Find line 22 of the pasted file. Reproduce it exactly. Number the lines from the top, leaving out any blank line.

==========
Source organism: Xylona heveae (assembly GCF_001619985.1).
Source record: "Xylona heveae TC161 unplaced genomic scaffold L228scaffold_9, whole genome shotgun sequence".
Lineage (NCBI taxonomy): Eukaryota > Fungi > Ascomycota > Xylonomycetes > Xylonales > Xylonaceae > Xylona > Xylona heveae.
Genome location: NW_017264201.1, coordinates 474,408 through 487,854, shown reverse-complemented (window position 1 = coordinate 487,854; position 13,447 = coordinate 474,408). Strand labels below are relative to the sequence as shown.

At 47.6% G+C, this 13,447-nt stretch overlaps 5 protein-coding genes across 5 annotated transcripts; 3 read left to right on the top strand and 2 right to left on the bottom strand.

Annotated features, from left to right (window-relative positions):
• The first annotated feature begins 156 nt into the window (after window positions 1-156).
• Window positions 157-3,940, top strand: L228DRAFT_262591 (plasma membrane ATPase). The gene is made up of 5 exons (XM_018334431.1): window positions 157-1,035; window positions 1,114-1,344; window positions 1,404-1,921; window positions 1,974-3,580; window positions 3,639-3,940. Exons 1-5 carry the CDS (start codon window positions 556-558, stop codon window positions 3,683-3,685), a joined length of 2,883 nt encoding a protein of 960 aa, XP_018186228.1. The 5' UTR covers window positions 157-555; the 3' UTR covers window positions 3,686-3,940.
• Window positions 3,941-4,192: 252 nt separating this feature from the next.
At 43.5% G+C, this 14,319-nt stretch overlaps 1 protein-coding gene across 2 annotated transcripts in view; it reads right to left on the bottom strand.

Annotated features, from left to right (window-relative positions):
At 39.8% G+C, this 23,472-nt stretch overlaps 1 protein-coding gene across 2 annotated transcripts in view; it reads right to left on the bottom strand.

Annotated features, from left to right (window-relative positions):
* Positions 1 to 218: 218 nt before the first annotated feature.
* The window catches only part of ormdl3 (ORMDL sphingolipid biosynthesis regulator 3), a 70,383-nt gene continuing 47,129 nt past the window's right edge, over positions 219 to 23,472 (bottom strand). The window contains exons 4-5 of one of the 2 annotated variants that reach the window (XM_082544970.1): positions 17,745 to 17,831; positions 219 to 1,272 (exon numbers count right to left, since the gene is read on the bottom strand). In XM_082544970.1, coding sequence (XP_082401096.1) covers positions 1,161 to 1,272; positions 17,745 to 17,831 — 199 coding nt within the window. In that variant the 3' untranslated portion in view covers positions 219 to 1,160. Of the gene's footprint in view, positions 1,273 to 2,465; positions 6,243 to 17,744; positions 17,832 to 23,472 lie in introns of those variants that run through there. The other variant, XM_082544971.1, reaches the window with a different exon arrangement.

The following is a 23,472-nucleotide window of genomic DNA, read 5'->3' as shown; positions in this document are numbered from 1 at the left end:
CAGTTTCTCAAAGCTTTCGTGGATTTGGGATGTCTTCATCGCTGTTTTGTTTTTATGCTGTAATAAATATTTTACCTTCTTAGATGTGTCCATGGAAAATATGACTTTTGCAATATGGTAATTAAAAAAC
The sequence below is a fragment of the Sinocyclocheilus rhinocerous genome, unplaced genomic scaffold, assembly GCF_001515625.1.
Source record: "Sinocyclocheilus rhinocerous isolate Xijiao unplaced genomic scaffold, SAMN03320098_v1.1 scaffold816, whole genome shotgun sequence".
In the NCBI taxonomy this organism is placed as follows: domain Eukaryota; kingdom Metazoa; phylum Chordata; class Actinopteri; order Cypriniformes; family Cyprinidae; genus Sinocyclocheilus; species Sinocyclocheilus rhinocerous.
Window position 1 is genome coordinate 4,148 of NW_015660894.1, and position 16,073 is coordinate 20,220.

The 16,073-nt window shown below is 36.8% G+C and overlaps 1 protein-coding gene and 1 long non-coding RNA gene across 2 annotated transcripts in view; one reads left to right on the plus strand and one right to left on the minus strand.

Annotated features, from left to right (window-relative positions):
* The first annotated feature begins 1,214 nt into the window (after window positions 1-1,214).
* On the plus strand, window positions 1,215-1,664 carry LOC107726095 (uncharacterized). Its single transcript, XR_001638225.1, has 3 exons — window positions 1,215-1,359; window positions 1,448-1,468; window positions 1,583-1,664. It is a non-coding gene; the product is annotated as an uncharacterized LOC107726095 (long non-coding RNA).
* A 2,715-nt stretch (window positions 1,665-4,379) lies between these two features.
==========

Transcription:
The 16,073-nt window shown below is 36.8% G+C and overlaps 1 protein-coding gene and 1 long non-coding RNA gene across 2 annotated transcripts in view; one reads left to right on the plus strand and one right to left on the minus strand.